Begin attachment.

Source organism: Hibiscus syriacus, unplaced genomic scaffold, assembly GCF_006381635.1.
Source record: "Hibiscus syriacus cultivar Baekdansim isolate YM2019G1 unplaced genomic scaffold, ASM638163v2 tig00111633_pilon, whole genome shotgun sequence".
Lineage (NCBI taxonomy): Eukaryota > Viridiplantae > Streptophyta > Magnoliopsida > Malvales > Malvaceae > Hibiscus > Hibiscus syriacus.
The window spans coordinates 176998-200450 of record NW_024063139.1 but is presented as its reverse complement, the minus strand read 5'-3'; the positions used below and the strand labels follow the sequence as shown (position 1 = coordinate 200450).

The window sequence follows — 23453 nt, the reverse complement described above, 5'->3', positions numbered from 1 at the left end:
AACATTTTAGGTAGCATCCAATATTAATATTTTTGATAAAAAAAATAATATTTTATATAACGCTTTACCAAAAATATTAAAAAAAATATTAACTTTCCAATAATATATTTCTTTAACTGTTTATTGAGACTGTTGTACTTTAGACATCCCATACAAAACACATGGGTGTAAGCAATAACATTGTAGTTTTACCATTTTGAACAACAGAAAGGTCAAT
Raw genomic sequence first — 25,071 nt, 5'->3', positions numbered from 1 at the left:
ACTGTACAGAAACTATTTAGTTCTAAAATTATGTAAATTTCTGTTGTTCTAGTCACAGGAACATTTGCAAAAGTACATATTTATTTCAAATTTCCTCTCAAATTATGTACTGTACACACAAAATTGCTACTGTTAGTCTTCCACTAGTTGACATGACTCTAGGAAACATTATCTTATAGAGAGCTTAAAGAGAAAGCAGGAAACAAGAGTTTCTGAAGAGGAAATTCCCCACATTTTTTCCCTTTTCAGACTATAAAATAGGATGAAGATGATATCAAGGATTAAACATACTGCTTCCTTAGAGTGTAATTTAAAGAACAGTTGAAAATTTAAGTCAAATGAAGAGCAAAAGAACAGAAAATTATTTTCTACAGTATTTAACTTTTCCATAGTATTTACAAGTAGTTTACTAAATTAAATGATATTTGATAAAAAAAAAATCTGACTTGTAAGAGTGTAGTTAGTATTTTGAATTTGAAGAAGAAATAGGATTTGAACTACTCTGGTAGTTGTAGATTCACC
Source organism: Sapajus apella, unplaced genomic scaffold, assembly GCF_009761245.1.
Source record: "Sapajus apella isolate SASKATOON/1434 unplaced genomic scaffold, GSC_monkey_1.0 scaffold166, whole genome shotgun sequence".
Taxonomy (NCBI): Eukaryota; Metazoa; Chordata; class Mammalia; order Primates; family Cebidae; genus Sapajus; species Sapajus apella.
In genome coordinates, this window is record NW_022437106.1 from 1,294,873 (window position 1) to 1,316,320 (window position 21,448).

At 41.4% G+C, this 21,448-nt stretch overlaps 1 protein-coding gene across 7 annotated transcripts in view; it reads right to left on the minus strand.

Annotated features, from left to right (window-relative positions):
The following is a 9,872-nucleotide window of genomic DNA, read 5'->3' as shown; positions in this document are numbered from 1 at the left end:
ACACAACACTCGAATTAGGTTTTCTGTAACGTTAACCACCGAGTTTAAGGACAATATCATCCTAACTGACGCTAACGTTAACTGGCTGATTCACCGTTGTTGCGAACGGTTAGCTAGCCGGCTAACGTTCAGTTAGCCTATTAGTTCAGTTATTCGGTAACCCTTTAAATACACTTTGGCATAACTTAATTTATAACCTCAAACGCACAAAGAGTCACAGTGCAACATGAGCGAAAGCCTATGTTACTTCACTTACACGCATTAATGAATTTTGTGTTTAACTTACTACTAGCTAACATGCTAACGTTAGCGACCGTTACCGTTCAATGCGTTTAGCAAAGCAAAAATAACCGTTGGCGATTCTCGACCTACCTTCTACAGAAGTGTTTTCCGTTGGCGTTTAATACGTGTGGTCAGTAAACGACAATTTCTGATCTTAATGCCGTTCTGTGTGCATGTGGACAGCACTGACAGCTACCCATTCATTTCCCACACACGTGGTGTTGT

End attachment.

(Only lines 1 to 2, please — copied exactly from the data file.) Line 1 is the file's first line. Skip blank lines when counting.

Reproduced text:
Source organism: Hibiscus syriacus, unplaced genomic scaffold, assembly GCF_006381635.1.
Source record: "Hibiscus syriacus cultivar Baekdansim isolate YM2019G1 unplaced genomic scaffold, ASM638163v2 tig00111633_pilon, whole genome shotgun sequence".